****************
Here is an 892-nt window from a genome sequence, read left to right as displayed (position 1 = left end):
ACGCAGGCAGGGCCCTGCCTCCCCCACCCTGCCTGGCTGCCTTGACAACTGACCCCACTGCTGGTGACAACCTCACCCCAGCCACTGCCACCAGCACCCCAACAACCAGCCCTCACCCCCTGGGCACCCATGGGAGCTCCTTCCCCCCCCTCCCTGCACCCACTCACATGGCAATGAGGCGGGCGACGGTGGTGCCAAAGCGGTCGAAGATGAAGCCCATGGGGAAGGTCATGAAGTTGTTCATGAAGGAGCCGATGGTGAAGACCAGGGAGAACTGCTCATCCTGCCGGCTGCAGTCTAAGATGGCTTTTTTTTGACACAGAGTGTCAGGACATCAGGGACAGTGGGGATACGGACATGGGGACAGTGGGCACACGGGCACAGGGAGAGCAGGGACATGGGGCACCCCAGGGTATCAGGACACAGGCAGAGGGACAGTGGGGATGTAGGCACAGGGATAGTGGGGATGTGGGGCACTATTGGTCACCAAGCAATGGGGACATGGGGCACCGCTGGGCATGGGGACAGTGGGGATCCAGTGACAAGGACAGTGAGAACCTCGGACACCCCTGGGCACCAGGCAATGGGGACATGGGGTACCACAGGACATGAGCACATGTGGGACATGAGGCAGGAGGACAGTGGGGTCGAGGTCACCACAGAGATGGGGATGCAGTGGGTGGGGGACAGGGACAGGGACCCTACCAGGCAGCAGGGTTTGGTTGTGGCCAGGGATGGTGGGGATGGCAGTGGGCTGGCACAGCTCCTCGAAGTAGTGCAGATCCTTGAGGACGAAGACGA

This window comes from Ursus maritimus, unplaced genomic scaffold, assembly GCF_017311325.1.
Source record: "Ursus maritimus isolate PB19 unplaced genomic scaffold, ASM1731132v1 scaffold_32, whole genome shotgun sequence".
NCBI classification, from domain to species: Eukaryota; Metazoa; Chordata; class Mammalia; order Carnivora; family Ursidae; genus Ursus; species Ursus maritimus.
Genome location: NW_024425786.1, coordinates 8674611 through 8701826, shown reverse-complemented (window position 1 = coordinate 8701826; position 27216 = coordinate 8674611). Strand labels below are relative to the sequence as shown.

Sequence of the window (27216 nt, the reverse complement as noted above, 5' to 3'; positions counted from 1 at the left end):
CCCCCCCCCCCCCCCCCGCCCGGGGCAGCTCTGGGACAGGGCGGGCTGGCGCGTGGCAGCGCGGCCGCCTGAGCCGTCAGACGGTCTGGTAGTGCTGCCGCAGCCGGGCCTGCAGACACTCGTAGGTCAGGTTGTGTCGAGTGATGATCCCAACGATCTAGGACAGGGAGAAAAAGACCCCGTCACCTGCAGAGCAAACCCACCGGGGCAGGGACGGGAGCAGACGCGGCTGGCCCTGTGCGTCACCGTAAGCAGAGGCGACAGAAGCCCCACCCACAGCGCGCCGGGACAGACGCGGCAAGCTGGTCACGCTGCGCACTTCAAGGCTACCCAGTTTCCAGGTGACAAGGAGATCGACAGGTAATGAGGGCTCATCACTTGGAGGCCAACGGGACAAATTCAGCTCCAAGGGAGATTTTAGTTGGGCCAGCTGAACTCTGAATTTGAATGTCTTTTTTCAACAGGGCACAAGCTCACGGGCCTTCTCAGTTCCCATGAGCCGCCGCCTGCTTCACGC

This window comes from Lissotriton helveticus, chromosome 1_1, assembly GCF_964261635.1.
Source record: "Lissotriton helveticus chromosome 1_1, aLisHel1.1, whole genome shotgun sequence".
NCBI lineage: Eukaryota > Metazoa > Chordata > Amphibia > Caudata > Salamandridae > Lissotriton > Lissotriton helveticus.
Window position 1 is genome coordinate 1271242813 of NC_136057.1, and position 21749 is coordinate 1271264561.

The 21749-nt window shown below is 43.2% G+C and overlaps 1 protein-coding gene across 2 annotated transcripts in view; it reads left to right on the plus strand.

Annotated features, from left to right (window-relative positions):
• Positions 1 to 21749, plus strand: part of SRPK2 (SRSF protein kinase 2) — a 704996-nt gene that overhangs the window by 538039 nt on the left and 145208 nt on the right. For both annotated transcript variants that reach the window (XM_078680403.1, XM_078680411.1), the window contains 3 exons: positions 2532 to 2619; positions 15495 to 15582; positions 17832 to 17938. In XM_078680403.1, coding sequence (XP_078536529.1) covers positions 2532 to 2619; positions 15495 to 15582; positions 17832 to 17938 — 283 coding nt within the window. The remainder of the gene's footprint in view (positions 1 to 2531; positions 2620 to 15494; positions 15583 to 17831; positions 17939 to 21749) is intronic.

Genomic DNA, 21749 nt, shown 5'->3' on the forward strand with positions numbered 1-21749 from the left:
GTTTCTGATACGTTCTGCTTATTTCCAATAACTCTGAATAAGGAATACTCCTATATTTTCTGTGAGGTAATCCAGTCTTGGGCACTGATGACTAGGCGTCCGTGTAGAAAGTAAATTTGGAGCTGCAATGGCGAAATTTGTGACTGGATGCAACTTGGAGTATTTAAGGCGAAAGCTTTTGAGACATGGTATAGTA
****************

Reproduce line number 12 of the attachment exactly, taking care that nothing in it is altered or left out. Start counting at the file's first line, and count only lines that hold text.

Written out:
Window position 1 is genome coordinate 1271242813 of NC_136057.1, and position 21749 is coordinate 1271264561.